"I just want to be sure to get the band pictures," said New a bit sadly, strapping on his snare drum in the Nelson Field parking lot before he marched in with the band at the Lanier game. "I want to make sure those don't get lost."
Take all the high schools in the state – from the predominately white enclave of Highland Park to the toughest inner-city ghettos of Houston's Fifth Ward to the challenges of a transient, non-English-speaking population along the Texas-Mexico border – and consider this: Only two high schools in the state have performed so poorly, for so long, that the state has marked them for closure. One is in Houston's roughest neighborhood. And the other is Johnston High School.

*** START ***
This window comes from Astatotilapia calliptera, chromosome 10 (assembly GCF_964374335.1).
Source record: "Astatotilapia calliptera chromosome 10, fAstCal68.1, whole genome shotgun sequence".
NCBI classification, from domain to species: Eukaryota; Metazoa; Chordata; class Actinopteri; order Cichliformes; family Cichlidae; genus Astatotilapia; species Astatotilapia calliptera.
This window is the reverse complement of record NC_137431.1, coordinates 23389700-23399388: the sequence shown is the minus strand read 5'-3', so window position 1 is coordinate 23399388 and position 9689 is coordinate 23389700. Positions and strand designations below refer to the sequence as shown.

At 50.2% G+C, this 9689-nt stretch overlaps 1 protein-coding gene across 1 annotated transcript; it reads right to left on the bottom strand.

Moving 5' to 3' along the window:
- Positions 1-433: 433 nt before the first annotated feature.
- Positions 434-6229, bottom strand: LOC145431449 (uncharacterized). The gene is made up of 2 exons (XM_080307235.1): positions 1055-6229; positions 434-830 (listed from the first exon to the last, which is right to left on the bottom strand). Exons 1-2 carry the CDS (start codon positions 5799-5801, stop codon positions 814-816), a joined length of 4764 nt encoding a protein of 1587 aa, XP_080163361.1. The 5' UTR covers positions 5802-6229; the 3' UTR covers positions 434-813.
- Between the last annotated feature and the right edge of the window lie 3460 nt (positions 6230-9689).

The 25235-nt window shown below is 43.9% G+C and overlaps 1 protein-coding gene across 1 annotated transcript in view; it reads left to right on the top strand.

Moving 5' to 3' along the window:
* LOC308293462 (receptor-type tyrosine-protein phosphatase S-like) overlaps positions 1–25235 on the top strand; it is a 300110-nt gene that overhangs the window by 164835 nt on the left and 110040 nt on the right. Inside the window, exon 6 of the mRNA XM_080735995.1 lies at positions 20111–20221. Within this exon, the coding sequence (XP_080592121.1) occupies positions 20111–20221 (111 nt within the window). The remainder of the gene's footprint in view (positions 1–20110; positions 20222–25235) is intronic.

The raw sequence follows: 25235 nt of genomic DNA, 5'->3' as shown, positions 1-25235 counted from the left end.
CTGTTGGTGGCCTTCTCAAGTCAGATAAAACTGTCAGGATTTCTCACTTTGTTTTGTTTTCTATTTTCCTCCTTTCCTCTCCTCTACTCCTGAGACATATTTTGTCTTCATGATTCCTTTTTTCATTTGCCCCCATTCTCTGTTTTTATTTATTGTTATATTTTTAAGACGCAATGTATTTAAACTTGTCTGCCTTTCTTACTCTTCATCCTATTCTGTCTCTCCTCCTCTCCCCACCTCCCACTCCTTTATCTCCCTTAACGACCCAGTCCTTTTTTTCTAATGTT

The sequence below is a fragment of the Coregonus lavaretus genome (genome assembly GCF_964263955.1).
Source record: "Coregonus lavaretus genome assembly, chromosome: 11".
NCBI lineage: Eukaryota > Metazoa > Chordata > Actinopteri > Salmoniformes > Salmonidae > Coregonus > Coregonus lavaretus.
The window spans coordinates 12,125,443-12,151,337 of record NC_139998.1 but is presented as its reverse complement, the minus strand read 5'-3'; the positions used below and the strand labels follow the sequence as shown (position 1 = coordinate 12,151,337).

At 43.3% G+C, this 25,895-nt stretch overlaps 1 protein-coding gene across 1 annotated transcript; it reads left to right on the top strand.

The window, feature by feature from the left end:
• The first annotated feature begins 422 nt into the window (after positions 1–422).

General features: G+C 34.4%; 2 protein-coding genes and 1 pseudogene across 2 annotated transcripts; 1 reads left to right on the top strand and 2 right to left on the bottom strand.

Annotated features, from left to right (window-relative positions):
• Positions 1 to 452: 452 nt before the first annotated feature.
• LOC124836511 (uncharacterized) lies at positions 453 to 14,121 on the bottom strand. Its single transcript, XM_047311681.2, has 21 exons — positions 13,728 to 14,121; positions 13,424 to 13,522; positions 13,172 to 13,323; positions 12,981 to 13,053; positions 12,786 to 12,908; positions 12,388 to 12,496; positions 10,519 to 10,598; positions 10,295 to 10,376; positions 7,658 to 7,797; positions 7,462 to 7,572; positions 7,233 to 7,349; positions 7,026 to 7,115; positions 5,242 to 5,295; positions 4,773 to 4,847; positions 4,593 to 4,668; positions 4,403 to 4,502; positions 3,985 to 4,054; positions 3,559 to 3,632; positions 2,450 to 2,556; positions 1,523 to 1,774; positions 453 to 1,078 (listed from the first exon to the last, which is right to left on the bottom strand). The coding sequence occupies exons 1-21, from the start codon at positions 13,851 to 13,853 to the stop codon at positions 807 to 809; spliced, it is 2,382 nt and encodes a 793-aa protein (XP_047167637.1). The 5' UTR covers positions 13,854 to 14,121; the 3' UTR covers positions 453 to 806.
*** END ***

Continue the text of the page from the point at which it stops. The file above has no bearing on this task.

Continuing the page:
What happened at Johnston is not typical. Most schools that end up on the state's list of low-performing schools do end up turning themselves around. School leaders take notice. District officials do what it takes to intervene. In fact, Texas Education Agency statistics show that eight out of 10 schools that are put on the watch list in the first year – be it for test scores or even dropout rates – won't be back on that list the next year.
While other schools have scored lower on the state's standardized tests – comparable scores at Reagan, for instance, were well below Johnston in both language arts and math last year – it's Johnston that will pay the price for dismally and chronically failing the exit-level Texas Assessment of Knowledge and Skills. Under state law, Johnston should have been closed this year, after three years of low performance, but Commissioner Robert Scott agreed he would wait another year before deciding to close it. "I don't want to make that decision this spring," Scott told the crowd at Watson's town hall meeting in early October. "This is the year. This is our shot. This is meeting the kids where they are and propelling them forward. We will meet you where you are, but I just ask you to please come with us."